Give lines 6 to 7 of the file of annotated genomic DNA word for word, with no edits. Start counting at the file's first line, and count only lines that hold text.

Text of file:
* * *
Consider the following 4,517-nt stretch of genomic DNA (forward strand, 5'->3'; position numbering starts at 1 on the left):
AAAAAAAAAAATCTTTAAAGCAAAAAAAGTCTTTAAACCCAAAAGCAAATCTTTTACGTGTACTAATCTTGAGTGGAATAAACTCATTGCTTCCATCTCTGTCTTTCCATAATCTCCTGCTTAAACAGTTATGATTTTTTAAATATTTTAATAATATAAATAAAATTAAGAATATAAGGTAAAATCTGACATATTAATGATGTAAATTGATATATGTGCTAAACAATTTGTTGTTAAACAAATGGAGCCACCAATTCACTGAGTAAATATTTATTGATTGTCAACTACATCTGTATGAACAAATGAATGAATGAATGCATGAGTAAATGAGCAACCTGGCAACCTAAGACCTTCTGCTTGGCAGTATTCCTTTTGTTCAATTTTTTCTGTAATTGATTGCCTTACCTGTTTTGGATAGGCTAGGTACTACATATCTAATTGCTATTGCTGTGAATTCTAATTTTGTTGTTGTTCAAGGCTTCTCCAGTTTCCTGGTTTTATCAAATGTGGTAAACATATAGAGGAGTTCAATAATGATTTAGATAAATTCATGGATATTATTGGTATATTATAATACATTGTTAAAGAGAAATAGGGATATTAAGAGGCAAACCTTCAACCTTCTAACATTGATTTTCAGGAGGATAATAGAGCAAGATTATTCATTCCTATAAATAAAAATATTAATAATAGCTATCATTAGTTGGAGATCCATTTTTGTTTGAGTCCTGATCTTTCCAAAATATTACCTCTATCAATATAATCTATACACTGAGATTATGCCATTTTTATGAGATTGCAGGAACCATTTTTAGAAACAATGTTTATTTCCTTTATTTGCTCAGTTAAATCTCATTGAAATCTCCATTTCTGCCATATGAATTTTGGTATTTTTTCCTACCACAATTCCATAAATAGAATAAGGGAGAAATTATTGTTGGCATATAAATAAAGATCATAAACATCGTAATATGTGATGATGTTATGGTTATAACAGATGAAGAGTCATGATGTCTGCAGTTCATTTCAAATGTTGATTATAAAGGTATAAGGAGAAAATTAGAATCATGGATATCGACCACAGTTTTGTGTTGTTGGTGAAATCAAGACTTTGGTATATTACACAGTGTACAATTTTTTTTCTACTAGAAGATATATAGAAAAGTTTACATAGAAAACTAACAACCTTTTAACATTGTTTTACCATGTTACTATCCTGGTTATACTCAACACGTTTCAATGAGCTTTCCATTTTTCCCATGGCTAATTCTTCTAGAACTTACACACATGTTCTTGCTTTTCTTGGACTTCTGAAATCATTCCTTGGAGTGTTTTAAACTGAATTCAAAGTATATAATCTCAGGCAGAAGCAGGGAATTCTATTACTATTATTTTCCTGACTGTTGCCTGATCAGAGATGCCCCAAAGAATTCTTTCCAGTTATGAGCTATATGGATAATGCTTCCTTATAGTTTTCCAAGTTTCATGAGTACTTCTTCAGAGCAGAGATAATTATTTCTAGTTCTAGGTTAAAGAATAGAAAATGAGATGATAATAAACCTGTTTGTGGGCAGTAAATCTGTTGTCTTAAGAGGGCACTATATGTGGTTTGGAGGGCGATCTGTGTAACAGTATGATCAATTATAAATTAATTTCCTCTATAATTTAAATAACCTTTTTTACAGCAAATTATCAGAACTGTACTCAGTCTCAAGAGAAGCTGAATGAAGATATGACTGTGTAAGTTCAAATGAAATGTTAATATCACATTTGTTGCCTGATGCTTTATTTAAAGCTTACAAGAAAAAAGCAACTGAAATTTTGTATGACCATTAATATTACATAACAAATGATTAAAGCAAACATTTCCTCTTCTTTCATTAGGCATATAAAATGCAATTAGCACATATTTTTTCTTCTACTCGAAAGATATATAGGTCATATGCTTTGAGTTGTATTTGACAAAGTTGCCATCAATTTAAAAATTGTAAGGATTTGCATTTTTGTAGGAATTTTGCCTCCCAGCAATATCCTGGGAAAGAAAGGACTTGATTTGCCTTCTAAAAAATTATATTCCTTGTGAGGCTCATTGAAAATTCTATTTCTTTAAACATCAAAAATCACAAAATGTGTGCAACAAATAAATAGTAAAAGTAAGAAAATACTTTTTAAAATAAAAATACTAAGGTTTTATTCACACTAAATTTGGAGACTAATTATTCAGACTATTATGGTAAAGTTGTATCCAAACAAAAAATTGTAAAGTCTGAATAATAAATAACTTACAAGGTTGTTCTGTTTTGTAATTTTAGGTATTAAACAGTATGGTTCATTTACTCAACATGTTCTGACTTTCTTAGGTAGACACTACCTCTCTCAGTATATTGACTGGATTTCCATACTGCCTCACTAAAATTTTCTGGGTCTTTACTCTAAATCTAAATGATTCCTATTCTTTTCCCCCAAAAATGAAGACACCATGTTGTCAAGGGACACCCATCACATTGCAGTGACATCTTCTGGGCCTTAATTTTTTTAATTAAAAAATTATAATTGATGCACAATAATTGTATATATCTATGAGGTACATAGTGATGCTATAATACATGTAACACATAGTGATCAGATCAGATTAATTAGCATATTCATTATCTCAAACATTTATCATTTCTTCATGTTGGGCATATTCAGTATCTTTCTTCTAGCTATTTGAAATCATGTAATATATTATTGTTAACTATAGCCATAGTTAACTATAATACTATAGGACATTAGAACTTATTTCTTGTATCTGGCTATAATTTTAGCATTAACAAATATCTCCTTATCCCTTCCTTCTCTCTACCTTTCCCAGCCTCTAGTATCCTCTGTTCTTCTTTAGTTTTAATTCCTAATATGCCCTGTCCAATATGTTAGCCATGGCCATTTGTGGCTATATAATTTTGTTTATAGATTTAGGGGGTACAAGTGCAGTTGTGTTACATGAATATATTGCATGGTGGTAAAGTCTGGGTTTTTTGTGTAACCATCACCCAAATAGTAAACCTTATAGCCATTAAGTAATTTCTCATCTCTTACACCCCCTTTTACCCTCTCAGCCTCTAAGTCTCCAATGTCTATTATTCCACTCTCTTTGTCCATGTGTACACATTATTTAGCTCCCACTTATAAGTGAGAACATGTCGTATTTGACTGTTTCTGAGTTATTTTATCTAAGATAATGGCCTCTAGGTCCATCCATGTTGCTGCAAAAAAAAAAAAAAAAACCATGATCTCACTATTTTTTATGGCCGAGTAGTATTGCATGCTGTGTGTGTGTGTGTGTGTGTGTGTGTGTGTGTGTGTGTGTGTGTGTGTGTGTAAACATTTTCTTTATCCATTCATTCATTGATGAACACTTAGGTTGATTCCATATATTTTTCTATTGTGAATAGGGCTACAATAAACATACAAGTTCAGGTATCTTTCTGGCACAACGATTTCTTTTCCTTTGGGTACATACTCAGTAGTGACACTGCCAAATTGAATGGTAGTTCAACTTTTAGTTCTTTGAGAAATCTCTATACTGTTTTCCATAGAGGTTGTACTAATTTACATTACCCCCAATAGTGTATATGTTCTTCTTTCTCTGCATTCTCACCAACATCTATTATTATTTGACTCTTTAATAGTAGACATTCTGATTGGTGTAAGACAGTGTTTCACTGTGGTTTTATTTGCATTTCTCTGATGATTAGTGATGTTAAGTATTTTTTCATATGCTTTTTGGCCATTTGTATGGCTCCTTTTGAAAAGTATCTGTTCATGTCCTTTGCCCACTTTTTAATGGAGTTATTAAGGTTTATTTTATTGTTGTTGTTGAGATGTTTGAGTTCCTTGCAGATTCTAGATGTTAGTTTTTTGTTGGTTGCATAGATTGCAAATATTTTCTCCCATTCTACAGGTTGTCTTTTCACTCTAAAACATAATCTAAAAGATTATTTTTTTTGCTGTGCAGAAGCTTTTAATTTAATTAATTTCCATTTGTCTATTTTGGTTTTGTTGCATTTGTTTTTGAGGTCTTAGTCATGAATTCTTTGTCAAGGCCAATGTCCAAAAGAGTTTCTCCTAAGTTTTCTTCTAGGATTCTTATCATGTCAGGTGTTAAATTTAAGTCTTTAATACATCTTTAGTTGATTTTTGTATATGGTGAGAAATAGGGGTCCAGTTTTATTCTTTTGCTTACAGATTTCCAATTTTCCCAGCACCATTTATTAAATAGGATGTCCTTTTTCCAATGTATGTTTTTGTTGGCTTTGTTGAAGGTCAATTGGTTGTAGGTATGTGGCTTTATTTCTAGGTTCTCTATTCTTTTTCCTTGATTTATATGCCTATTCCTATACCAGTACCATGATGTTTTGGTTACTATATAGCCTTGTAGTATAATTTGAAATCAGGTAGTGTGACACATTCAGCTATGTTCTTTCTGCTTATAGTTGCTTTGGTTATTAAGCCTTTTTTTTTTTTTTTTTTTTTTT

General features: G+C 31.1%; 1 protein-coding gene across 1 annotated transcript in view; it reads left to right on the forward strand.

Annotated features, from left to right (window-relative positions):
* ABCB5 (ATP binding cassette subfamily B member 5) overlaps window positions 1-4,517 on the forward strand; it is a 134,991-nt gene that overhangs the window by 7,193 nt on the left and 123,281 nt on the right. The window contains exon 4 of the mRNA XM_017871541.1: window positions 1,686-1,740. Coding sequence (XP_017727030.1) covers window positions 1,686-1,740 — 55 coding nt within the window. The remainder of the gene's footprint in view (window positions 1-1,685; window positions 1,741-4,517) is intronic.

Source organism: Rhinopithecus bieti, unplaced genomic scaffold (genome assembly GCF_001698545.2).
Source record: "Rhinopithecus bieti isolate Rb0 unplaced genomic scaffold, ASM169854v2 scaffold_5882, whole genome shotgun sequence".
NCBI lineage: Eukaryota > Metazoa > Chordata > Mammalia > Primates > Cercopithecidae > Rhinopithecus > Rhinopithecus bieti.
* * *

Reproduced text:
Source organism: Rhinopithecus bieti, unplaced genomic scaffold (genome assembly GCF_001698545.2).
Source record: "Rhinopithecus bieti isolate Rb0 unplaced genomic scaffold, ASM169854v2 scaffold_5882, whole genome shotgun sequence".